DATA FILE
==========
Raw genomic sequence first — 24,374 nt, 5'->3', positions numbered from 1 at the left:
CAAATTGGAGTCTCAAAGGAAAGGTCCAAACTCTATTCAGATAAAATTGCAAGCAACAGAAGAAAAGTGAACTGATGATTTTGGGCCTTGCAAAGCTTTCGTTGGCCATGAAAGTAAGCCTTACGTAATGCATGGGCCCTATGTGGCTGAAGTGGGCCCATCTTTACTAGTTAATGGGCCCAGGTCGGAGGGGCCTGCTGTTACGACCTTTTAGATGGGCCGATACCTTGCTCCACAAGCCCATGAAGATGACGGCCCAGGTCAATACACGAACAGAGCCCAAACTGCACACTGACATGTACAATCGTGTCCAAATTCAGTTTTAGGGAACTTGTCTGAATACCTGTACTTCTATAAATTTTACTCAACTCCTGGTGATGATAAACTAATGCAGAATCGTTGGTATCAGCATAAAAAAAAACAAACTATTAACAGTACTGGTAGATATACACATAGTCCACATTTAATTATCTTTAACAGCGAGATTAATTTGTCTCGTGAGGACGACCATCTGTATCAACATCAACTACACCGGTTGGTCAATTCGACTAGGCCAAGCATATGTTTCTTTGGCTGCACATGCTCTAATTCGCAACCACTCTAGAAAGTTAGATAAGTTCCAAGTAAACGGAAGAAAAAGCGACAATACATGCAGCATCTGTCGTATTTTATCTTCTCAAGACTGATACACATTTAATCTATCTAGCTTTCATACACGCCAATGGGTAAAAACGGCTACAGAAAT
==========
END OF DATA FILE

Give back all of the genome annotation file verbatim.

Raw genomic sequence first — 24,374 nt, 5'->3', positions numbered from 1 at the left:
CAAATTGGAGTCTCAAAGGAAAGGTCCAAACTCTATTCAGATAAAATTGCAAGCAACAGAAGAAAAGTGAACTGATGATTTTGGGCCTTGCAAAGCTTTCGTTGGCCATGAAAGTAAGCCTTACGTAATGCATGGGCCCTATGTGGCTGAAGTGGGCCCATCTTTACTAGTTAATGGGCCCAGGTCGGAGGGGCCTGCTGTTACGACCTTTTAGATGGGCCGATACCTTGCTCCACAAGCCCATGAAGATGACGGCCCAGGTCAATACACGAACAGAGCCCAAACTGCACACTGACATGTACAATCGTGTCCAAATTCAGTTTTAGGGAACTTGTCTGAATACCTGTACTTCTATAAATTTTACTCAACTCCTGGTGATGATAAACTAATGCAGAATCGTTGGTATCAGCATAAAAAAAAACAAACTATTAACAGTACTGGTAGATATACACATAGTCCACATTTAATTATCTTTAACAGCGAGATTAATTTGTCTCGTGAGGACGACCATCTGTATCAACATCAACTACACCGGTTGGTCAATTCGACTAGGCCAAGCATATGTTTCTTTGGCTGCACATGCTCTAATTCGCAACCACTCTAGAAAGTTAGATAAGTTCCAAGTAAACGGAAGAAAAAGCGACAATACATGCAGCATCTGTCGTATTTTATCTTCTCAAGACTGATACACATTTAATCTATCTAGCTTTCATACACGCCAATGGGTAAAAACGGCTACAGAAAT